Sunday, former Northwestern quarterback Trevor Siemian made his NFL debut with the Denver Broncos. With future Hall of Famer Peyton Manning hurt, Brock Osweiler was the starter and Siemian was his backup. Osweiler got hurt in the second quarter, and the Broncos turned to Siemian.
To Broncos fans, the debut was lost in the shuffle: Osweiler came back in the second half of Denver's 34-27 loss, a critical defeat as the team tries to hang on to its AFC West lead. But to Northwestern fans, it was big: This was the first NFL playing time by a Northwestern quarterback since Jan. 1, 2012, when Mike Kafka played his last of four games with the Philadelphia Eagles.
So we had to do a complete, comprehensive analysis of Siemian's debut. We broke down every snap Siemian played Sunday, and found some good things and found some bad things. Let's take a look:
No surprises here. There was one play that was clearly the best play Siemian made Sunday:
Trevor went in and executed the QB kneel absolutely perfectly. Manning might be hurt, but even in his prime he couldn't run the QB kneel better than Siemian did here. It's clear the rookie hasn't been wasting his time on the sidelines with the clipboard. He's been studying up, making sure he knows the playbook inside and out. That showed here.
Plus, Siemian showed some qualities any coach would love to see in their quarterback. It's clear ball security is a priority for Siemian, who smartly keeps himself out of harm's way to avoid taking a dangerous hit or perhaps even fumbling the ball. And he showed his awareness of the game scenario by not trying to force anything with just two seconds before the half.
Some NFL veterans struggle to know when they should and shouldn't force things. That Siemian has such a solid grasp on the game as a rookie speaks to his intelligence -- and in many ways, it speaks to the way he was developed through Northwestern's program.
I think you guys know which play I'm going to bring up here. If you were watching Sunday, this play will make you cringe.
Trevor, what are you doing! There's nobody near you. Why would you willingly take a loss on the play?
I'm not going to be too harsh on Siemian. This is the type of thing that happens to quarterbacks in their NFL debuts all the time. You spend your whole life playing this game, hours and hours practicing and practicing every possible skill. And then, your first time in front of all those fans on that big stage, you freak out. Your brain turns to mush, your arm turns to flubber, and all those finely tuned skills vanish.
Siemian wasn't the most graceful quarterback in college -- far from it -- but I think we watched him enough to know that a gaffe this gauche is atypical. Let's chalk this one up to panic under the bright lights and pretend it never happened. Hopefully, Siemian can do the same. The worst case scenario is he can't clear his head and never gets past his rookie mistake.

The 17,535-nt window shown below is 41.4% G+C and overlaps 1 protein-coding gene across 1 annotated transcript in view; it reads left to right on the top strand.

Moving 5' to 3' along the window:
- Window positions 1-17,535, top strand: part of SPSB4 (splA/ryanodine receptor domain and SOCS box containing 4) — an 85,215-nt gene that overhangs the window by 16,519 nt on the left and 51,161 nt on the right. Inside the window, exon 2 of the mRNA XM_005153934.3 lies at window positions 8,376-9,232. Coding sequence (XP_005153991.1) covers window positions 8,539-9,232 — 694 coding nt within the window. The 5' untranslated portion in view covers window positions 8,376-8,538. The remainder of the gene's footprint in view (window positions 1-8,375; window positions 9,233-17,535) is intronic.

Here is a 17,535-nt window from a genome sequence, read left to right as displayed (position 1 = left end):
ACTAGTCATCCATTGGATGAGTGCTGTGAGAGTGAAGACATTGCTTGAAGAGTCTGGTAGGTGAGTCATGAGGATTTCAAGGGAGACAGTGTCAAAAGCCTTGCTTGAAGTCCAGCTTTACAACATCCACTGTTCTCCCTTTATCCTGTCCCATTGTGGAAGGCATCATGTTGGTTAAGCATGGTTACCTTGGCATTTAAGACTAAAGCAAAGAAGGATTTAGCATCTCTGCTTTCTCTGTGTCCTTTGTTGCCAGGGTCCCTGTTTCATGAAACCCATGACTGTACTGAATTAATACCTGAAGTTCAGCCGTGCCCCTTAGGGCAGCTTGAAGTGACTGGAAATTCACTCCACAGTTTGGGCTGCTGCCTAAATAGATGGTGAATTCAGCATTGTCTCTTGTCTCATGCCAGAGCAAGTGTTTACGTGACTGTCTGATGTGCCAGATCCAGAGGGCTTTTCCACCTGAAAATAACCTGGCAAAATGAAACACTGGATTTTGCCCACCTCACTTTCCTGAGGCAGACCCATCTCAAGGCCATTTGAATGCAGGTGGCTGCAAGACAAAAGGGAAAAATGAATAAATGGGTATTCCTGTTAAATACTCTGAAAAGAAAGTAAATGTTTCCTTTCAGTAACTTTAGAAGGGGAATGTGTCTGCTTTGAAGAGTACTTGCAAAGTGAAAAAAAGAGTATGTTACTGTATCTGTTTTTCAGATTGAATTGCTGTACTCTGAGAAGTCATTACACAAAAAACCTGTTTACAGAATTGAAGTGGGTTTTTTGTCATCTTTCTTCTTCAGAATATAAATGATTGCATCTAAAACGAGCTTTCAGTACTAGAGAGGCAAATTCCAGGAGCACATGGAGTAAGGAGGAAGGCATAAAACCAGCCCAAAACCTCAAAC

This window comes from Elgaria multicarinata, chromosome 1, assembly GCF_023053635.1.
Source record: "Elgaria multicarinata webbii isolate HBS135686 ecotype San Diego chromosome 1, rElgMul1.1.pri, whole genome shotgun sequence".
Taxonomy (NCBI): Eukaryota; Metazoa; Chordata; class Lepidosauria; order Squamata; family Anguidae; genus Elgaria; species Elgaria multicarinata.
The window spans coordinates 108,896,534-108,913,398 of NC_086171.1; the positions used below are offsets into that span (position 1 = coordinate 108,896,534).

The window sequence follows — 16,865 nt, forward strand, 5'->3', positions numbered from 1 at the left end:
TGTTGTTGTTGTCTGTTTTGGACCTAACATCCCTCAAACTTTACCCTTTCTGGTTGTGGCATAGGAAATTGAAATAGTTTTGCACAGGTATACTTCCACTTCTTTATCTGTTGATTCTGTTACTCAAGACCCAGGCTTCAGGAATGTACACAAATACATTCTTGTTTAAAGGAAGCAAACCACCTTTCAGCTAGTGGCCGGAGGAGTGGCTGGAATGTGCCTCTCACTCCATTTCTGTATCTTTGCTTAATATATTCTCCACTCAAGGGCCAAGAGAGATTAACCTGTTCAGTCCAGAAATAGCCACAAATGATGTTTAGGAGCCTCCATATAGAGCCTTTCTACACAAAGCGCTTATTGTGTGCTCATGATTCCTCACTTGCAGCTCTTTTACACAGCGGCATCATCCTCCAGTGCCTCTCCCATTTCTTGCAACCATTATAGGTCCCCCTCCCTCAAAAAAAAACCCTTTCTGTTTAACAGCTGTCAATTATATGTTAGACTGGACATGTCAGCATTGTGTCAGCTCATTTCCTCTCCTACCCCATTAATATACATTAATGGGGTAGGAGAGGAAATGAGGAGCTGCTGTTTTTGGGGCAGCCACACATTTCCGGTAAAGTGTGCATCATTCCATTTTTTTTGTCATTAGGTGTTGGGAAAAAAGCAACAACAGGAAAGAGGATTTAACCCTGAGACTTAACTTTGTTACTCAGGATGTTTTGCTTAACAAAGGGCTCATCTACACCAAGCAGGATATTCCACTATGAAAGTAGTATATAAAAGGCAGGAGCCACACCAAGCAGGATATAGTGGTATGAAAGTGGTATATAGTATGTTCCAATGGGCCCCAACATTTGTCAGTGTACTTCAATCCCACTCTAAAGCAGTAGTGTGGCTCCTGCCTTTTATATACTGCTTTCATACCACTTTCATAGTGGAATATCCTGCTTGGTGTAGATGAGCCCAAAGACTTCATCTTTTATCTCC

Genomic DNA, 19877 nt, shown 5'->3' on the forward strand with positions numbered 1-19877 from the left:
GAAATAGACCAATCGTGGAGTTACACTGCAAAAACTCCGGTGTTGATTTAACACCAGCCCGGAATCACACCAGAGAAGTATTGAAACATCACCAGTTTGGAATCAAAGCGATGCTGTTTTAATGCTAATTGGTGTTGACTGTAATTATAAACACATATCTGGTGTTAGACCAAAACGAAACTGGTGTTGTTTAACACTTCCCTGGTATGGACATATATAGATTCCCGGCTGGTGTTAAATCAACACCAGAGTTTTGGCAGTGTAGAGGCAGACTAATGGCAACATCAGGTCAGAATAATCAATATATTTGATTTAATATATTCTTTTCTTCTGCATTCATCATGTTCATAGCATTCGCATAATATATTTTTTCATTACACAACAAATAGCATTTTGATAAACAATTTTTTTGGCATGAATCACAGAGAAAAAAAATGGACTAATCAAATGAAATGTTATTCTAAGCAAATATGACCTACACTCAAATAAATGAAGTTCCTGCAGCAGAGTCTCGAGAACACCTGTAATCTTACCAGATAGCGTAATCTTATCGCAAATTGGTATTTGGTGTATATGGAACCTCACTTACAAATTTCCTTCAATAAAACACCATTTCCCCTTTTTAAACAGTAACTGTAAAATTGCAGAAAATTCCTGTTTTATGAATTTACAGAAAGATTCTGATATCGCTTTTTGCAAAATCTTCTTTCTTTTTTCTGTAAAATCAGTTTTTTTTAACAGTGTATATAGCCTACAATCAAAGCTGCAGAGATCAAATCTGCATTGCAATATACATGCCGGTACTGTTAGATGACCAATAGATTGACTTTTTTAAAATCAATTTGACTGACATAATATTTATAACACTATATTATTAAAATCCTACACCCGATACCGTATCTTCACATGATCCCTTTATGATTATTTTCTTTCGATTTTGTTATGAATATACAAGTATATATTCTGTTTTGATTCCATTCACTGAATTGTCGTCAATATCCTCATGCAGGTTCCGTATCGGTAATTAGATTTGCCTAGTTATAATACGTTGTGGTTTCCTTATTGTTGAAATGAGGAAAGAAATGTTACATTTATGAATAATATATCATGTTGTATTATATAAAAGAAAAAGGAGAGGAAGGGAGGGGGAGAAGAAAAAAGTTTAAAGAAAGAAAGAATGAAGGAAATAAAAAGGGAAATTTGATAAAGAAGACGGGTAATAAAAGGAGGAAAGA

SHOWING OFF THE SKILLS
I watched every snap Siemian took, and although this one might fly under the radar, it's the play that stood out most to me as one where Siemian showed his potential:
Is this the flashiest play? No. But Siemian's footwork is impeccable. Look at the ease with which he makes his steps.
A lot of times, you'll see a rookie QB thinking instead of doing. You don't have time to do that in the NFL. Siemian's clearly practiced to the point where he doesn't have to think.
Plus -- jokes about his 4.38 speed aside -- Siemian shows great agility here. Remember, speed and agility are different things, and both help.
ROOM FOR IMPROVEMENT
Watching the tape, I saw one play that I know Siemian's coaches are gonna show him over and over in the film room this week. Was it the worst play the Broncos ran all day? No. But when you look at what might've been, you'll see what I mean.
To understand what I'm talking about here, let's look at how the Steelers line up before the snap:
Ummmm, Trevor, look up: The Steelers are overloading your right side... and you don't have any players on the right side. That means that somewhere, somebody's going to be unguarded.
But it gets worse. As soon as Siemian snaps the ball, Pittsburgh's left inside linebacker, Terence Garvin, immediately begins running towards the right sideline.
It's clear that Pittsburgh was suspecting something to the right side of the field. If Siemian audibles to a play to the left -- maybe even as simple as a power run to the left side -- Denver's going to have a numbers advantage, and Pittsburgh might not be able to do anything about it until there's a man in the end zone.
A veteran QB probably makes these reads and subsequent adjustments immediately. Siemian just isn't there yet. It's clear that he needs more reps.
This play didn't go as well as it could've Sunday, but if Siemian and the Broncos coaching staff make sure he knows what he did wrong here, we won't see him making these mistakes for long.
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Sunday, Siemian showed he has everything you need to play quarterback in the NFL: arms, legs, a uniform, a contract with an NFL team, and perhaps most importantly, one of those little pouches that you can put your hands in during the game. When the coaches called his name, he was ready. I think it's safe to say that at this point, Trevor Siemian now has an NFL career.